In January, a three-panel judge at the U.S. Fifth Circuit Court of Appeals heard arguments in a Louisiana case in which same-sex couples pushed the state to overturn its same-sex marriage ban. The appellate court waited to issue its ruling, as the Supreme Court's ultimate, superseding decision on Obergefell v. Hodges was pending anyway. Today, the Fifth Circuit ruled that the Supreme Court's decision is "the law of the land":
Obergefell, in both its Fourteenth and First Amendment iterations, is the law of the land and, consequently, the law of this circuit and should not be taken lightly by actors within the jurisdiction of this court. We express no view on how controversies involving the intersection of these rights should be resolved but instead leave that to the robust operation of our system of laws and the good faith of those who are impacted by them.
The Fifth Circuit ruling sends the case back to U.S. District Judge Martin Feldman along with an order to reverse his decision, effectively eliminating Louisiana's same-sex marriage ban. The Fifth Circuit ruling also attaches a July 17 deadline for the District Court, as one of the plaintiffs, Robert Welles, is ill.

But following the ruling, Jindal said state agencies will continue to follow the state's ban on same-sex marriages until the District Court orders otherwise.

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Monday, June 29, 2015

Y@ Speak: nothing happened last week

Posted By on Mon, Jun 29, 2015 at 5:30 PM


Nothing happened last week. David Vitter ate a sandwich.

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OPINION: Louisiana joins the rest of the nation with today's same-sex marriage licensures

Posted By on Mon, Jun 29, 2015 at 4:26 PM

The 900 block of Bourbon Street, the day after the U.S. Supreme Court cleared the way for same-sex marriages in every state. Two days later, Louisiana issued its first same-sex marriage licenses.
  • The 900 block of Bourbon Street, the day after the U.S. Supreme Court cleared the way for same-sex marriages in every state. Two days later, Louisiana issued its first same-sex marriage licenses.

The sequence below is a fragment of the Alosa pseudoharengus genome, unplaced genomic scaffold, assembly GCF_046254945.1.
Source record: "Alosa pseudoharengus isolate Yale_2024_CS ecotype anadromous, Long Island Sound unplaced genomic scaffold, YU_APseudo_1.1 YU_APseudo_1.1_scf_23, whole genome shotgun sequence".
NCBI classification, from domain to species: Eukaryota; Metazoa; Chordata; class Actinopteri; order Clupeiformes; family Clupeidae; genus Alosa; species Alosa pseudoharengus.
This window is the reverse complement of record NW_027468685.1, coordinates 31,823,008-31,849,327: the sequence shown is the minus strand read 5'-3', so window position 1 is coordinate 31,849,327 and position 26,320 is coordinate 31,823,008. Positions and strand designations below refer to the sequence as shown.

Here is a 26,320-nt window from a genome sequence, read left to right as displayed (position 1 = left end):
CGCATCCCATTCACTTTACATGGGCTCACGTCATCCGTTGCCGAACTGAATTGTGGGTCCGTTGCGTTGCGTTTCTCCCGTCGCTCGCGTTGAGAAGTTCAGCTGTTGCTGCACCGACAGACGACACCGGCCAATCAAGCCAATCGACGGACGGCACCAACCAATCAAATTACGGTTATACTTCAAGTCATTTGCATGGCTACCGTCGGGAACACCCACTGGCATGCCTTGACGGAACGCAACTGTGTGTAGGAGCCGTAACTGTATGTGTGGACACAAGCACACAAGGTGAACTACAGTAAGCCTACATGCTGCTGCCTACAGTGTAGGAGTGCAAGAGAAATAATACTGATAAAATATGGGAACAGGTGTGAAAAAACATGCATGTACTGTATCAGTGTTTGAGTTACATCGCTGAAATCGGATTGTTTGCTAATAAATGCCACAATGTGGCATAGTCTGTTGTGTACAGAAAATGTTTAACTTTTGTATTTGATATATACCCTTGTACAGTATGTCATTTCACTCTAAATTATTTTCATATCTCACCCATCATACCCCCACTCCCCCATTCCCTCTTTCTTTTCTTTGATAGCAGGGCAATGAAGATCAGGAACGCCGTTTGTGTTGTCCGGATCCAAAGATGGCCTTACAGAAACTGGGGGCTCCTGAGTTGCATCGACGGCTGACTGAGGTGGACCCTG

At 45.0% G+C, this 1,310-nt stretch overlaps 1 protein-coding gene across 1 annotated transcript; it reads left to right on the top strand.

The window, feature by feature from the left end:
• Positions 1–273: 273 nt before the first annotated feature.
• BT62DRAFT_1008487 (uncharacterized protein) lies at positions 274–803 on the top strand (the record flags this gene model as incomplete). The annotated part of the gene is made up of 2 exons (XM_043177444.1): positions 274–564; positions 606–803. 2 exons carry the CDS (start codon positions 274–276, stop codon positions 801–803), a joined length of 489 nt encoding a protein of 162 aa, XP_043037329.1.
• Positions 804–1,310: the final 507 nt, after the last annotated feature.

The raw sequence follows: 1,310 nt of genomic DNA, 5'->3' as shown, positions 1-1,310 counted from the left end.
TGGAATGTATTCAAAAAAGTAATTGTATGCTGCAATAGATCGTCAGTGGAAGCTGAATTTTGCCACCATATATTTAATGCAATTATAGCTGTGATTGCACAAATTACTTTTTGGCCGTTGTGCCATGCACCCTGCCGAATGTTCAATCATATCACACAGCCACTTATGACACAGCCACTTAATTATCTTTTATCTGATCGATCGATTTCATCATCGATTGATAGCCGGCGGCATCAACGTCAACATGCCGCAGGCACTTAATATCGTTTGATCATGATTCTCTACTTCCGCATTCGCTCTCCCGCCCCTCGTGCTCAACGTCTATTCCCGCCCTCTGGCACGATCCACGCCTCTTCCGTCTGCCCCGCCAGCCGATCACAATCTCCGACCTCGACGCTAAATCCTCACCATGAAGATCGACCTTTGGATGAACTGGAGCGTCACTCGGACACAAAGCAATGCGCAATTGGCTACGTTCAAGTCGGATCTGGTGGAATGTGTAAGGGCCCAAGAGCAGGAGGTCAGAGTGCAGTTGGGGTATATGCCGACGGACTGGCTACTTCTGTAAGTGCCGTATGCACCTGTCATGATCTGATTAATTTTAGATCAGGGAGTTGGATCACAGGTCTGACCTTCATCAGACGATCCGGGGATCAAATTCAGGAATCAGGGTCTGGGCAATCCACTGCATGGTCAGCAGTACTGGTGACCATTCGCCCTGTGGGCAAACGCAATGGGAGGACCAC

Last Friday, June 26, the U.S. Supreme Court made it clear that no state in the nation could deny the benefits (and responsibilities) of marriage to same-sex couples. So New Orleanians Michael Robinson and Earl Benjamin, who had been together 21 years, applied for a marriage license in Orleans Parish. They were denied, even as other opposite-sex couples got their licenses with no problem.

Several days after the Supreme Court decision, Louisiana was the only state in the union not to comply with the ruling. For that, you can thank Gov. Bobby Jindal and state Attorney General Buddy Caldwell.

First Caldwell said the Supreme Court decision wasn’t clear as to when marriages could commence, adding he “found nothing in the decision that makes the court's order effective immediately.” The Louisiana Clerks of Court Association thus recommended a 25-day waiting period. Then Jindal claimed the state would comply — only “when the 5th Circuit Court orders the ruling into effect.” Possibly relying upon pendency of a ruling against same-sex marriages by U.S. District Judge Martin Feldman, Jindal suggested a Supreme Court decision wasn’t truly final until a federal appellate court said so.

It was only a month ago that Jindal was sniping at President Barack Obama, saying that Harvard Law School’s “most famous graduate has a problem obeying the law.” This week, we saw that one of the nation’s most ambitious politicians really has a problem obeying the law — and doesn’t mind giving Louisiana yet another a black eye in the process.